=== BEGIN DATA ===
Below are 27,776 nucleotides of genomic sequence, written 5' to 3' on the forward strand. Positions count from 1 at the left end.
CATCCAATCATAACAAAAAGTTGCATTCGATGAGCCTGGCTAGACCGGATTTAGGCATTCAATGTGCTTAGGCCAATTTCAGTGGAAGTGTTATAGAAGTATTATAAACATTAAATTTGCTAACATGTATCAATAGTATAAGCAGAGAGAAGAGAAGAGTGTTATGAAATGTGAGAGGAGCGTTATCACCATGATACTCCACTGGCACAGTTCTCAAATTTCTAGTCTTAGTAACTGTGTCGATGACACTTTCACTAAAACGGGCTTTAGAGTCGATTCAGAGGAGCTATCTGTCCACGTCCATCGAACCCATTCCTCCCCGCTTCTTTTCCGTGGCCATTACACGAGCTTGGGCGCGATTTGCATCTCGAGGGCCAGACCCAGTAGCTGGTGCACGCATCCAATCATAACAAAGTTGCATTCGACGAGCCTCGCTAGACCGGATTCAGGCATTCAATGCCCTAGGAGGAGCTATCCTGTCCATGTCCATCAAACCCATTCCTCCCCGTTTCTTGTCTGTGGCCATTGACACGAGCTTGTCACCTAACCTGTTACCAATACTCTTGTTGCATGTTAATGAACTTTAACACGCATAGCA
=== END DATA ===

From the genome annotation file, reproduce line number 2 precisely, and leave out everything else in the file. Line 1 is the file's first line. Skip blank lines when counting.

CATCCAATCATAACAAAAAGTTGCATTCGATGAGCCTGGCTAGACCGGATTTAGGCATTCAATGTGCTTAGGCCAATTTCAGTGGAAGTGTTATAGAAGTATTATAAACATTAAATTTGCTAACATGTATCAATAGTATAAGCAGAGAGAAGAGAAGAGTGTTATGAAATGTGAGAGGAGCGTTATCACCATGATACTCCACTGGCACAGTTCTCAAATTTCTAGTCTTAGTAACTGTGTCGATGACACTTTCACTAAAACGGGCTTTAGAGTCGATTCAGAGGAGCTATCTGTCCACGTCCATCGAACCCATTCCTCCCCGCTTCTTTTCCGTGGCCATTACACGAGCTTGGGCGCGATTTGCATCTCGAGGGCCAGACCCAGTAGCTGGTGCACGCATCCAATCATAACAAAGTTGCATTCGACGAGCCTCGCTAGACCGGATTCAGGCATTCAATGCCCTAGGAGGAGCTATCCTGTCCATGTCCATCAAACCCATTCCTCCCCGTTTCTTGTCTGTGGCCATTGACACGAGCTTGTCACCTAACCTGTTACCAATACTCTTGTTGCATGTTAATGAACTTTAACACGCATAGCA